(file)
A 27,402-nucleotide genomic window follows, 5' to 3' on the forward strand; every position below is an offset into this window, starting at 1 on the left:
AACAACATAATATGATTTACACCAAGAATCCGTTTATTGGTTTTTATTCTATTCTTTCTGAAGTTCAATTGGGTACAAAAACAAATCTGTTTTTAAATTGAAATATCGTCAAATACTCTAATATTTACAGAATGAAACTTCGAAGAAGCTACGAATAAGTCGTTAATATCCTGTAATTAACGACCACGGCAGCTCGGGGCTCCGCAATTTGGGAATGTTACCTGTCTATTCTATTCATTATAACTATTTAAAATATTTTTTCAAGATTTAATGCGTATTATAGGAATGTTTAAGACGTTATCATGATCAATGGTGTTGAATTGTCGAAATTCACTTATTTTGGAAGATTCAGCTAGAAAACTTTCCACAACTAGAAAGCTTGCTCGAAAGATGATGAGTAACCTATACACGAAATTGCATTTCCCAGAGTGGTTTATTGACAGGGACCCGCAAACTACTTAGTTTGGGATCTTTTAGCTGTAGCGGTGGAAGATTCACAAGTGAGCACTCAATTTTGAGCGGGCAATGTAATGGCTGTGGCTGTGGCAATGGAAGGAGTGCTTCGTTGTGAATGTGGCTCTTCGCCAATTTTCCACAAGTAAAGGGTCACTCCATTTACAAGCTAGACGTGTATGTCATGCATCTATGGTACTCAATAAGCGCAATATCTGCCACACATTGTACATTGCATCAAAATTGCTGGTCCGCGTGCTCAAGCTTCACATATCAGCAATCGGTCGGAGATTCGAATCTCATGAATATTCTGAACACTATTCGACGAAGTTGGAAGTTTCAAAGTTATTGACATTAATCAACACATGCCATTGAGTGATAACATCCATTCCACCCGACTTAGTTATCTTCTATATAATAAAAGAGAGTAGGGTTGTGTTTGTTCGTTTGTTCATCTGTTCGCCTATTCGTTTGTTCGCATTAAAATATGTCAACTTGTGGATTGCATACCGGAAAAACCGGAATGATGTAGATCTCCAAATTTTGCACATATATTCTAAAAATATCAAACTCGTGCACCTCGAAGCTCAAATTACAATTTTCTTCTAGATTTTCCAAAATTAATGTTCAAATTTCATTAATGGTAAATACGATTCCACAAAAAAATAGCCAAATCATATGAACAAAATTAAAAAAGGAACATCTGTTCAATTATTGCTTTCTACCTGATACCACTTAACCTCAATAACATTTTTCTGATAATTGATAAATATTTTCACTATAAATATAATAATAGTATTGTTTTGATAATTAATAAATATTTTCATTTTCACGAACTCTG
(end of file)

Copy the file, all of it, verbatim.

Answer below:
A 27,402-nucleotide genomic window follows, 5' to 3' on the forward strand; every position below is an offset into this window, starting at 1 on the left:
AACAACATAATATGATTTACACCAAGAATCCGTTTATTGGTTTTTATTCTATTCTTTCTGAAGTTCAATTGGGTACAAAAACAAATCTGTTTTTAAATTGAAATATCGTCAAATACTCTAATATTTACAGAATGAAACTTCGAAGAAGCTACGAATAAGTCGTTAATATCCTGTAATTAACGACCACGGCAGCTCGGGGCTCCGCAATTTGGGAATGTTACCTGTCTATTCTATTCATTATAACTATTTAAAATATTTTTTCAAGATTTAATGCGTATTATAGGAATGTTTAAGACGTTATCATGATCAATGGTGTTGAATTGTCGAAATTCACTTATTTTGGAAGATTCAGCTAGAAAACTTTCCACAACTAGAAAGCTTGCTCGAAAGATGATGAGTAACCTATACACGAAATTGCATTTCCCAGAGTGGTTTATTGACAGGGACCCGCAAACTACTTAGTTTGGGATCTTTTAGCTGTAGCGGTGGAAGATTCACAAGTGAGCACTCAATTTTGAGCGGGCAATGTAATGGCTGTGGCTGTGGCAATGGAAGGAGTGCTTCGTTGTGAATGTGGCTCTTCGCCAATTTTCCACAAGTAAAGGGTCACTCCATTTACAAGCTAGACGTGTATGTCATGCATCTATGGTACTCAATAAGCGCAATATCTGCCACACATTGTACATTGCATCAAAATTGCTGGTCCGCGTGCTCAAGCTTCACATATCAGCAATCGGTCGGAGATTCGAATCTCATGAATATTCTGAACACTATTCGACGAAGTTGGAAGTTTCAAAGTTATTGACATTAATCAACACATGCCATTGAGTGATAACATCCATTCCACCCGACTTAGTTATCTTCTATATAATAAAAGAGAGTAGGGTTGTGTTTGTTCGTTTGTTCATCTGTTCGCCTATTCGTTTGTTCGCATTAAAATATGTCAACTTGTGGATTGCATACCGGAAAAACCGGAATGATGTAGATCTCCAAATTTTGCACATATATTCTAAAAATATCAAACTCGTGCACCTCGAAGCTCAAATTACAATTTTCTTCTAGATTTTCCAAAATTAATGTTCAAATTTCATTAATGGTAAATACGATTCCACAAAAAAATAGCCAAATCATATGAACAAAATTAAAAAAGGAACATCTGTTCAATTATTGCTTTCTACCTGATACCACTTAACCTCAATAACATTTTTCTGATAATTGATAAATATTTTCACTATAAATATAATAATAGTATTGTTTTGATAATTAATAAATATTTTCATTTTCACGAACTCTG